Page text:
For installation in your garage, J1772 EVSEs are offered by Siemens, GE, Eaton, Leviton, ClipperCreek, Schneider, Aerovironment, LeGrand, and others. Some are cheaper than others; a few may be on the shelves of local Home Depots and Lowe’s. Some appear simple and passive, others offer networking. Some are indoor/outdoor rated; the cheap ones generally aren’t. Despite this competition, the “cheap” ones are still over $700… before installation, which might not be cheap either.
Meanwhile on the opposite end, many people want to charge their J1772 vehicles at home, but without paying $1,000 or more to install all the J1772 features. So far, it is apparently not in the interest of the big “appliance” manufacturers to sell dirt-cheap EVSEs, since none are on the market. Instead, hobbyists and aftermarket firms are selling mass-market implementations.
Readers, I give you the OpenEVSE project. OpenEVSE is an Internet-based working group that offers J1772 designs. To run the control electronics, the group has selected the Arduino electronics platform. This commercial platform is then finished into an embedded controller, including OpenEVSE’s software. If you’re handy with a soldering iron and such, you can download the plans from the OpenEVSE site, buy the major parts (an Arduino and the J1772 plug), then integrate. Most people aren’t quite this adept, so OpenEVSE will also sell you a prepared Arduino module. The cost is still hundreds less than store-bought J-models.
EVSEupgrade has an interesting operation, creating cheap EVSEs via hardware hacking. Owners of Nissan Leafs, Toyota Prius Plug-Ins and new RAV4 EVs, and Mitsubishi i cars receive power bricks made by Panasonic as standard. These power bricks and attached extension cords are used to adapt 120V standard outlets to those vehicles’ J1772 ports, when true J1772 power isn’t available or necessary. On examination, it was found that these power bricks were mostly overdesigned for that role- but not completely. They could be hacked to accept 240V power with minor modifications- some internal components needed upgrading, and the plug of course has to be one of the 240V interfaces.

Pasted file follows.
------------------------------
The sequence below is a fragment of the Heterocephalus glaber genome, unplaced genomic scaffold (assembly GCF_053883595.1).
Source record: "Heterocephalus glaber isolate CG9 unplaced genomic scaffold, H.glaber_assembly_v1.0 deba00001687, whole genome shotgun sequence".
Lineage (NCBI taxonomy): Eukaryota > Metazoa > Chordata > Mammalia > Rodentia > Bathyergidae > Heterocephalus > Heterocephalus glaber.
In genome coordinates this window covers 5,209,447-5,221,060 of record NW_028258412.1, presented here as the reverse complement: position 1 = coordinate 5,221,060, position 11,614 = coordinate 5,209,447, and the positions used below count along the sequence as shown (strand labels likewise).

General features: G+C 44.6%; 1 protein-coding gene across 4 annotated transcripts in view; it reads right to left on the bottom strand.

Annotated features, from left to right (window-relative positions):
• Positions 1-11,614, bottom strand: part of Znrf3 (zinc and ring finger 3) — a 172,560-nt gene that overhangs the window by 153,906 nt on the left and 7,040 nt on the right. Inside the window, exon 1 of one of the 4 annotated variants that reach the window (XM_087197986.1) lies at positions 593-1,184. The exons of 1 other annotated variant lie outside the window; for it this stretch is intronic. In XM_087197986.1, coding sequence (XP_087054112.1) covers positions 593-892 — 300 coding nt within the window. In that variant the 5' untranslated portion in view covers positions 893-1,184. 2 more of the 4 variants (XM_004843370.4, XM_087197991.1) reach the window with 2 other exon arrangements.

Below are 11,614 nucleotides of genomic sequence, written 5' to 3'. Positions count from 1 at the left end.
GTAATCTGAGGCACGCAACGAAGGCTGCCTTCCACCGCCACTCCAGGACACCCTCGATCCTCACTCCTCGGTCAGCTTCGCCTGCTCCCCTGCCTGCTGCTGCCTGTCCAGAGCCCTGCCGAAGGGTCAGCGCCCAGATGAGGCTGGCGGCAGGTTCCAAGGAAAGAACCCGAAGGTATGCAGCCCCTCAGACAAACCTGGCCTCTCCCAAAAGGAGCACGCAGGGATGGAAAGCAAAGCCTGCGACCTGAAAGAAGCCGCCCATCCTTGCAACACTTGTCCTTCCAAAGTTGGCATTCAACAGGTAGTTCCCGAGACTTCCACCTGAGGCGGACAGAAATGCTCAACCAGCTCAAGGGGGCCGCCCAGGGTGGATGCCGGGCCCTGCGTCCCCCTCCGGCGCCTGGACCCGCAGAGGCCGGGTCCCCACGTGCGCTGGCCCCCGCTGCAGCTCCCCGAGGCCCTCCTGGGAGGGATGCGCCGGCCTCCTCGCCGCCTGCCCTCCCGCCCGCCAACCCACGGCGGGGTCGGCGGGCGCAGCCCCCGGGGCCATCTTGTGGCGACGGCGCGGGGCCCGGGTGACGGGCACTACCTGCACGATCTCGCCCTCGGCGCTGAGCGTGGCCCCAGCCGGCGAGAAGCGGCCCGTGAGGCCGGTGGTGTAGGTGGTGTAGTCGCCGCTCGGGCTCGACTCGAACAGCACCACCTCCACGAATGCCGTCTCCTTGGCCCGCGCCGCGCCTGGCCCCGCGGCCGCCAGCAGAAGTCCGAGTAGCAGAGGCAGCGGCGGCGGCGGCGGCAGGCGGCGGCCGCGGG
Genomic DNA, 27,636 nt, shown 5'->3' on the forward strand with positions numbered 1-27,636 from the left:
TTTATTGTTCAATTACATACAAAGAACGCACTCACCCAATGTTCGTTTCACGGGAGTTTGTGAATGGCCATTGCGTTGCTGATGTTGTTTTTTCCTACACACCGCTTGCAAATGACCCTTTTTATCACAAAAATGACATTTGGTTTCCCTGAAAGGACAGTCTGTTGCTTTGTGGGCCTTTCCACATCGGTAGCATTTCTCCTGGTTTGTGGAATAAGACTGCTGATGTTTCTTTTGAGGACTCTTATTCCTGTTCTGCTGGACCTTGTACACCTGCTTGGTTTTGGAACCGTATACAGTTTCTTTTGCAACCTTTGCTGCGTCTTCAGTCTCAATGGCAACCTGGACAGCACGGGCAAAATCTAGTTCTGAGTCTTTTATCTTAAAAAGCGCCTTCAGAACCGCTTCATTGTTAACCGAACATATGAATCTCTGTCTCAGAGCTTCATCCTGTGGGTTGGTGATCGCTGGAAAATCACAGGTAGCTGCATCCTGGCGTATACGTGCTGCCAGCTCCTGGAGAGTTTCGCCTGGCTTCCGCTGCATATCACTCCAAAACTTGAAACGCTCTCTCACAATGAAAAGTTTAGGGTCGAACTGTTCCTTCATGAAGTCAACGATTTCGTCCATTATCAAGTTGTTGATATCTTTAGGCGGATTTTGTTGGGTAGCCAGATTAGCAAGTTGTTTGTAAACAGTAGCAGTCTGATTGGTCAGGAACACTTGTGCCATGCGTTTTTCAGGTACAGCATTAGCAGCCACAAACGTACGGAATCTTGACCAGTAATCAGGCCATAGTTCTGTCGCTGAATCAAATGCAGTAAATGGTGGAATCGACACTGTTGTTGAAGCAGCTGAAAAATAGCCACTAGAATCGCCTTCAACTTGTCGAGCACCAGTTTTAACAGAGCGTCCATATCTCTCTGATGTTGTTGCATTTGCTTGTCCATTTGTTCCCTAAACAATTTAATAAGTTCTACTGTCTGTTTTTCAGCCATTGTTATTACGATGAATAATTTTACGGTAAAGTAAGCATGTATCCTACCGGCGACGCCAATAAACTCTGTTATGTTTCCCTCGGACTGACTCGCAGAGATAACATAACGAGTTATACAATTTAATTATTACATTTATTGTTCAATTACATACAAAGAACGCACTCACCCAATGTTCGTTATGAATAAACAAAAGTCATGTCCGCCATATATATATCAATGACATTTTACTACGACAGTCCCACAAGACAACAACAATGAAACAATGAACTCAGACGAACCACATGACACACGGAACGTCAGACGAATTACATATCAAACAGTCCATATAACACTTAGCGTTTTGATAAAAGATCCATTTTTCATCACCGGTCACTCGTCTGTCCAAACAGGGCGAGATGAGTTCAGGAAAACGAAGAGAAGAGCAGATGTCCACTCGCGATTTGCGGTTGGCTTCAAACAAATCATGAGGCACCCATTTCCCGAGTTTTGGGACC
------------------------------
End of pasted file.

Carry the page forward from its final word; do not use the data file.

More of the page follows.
EVSEupgrade will then take your power brick, upgrade it, then send it back to you. Upgrading is much cheaper than building from scratch, so Leaf and Prius drivers save big versus a new, high-powered EVSE. Since power cords are a bit important to an electrical device, the firm promises to do the work in a day or so, and sends via FedEx overnight both ways. If that’s still too slow, they even offer to swap your brick for theirs, or sell you a unit upgraded from brand-new stock. (This is less of a deal, of course, since buying these power bricks in the aftermarket costs more than in a bundle with the car.) And yes, the firm stands by their work with a warranty. They’ve been doing this for almost two years now, and EV drivers using their “hackasonics” aren’t complaining. If electronics aren’t dead by two years, they’ll probably last for years more.
There are plenty of ways to get J1772-type power into your vehicle, both expensive and cheap. If you get told that you have to spend over a thousand dollars to get J1772 charging speeds, you have Plans B. But you know what’s even cheaper? Existing connector standards. For low mileages, standard NEMA 5-15 works for a lot of owners, since overnight is a long time to be plugged in. For more miles, there’s another standard, that also was designed for vehicle electricity…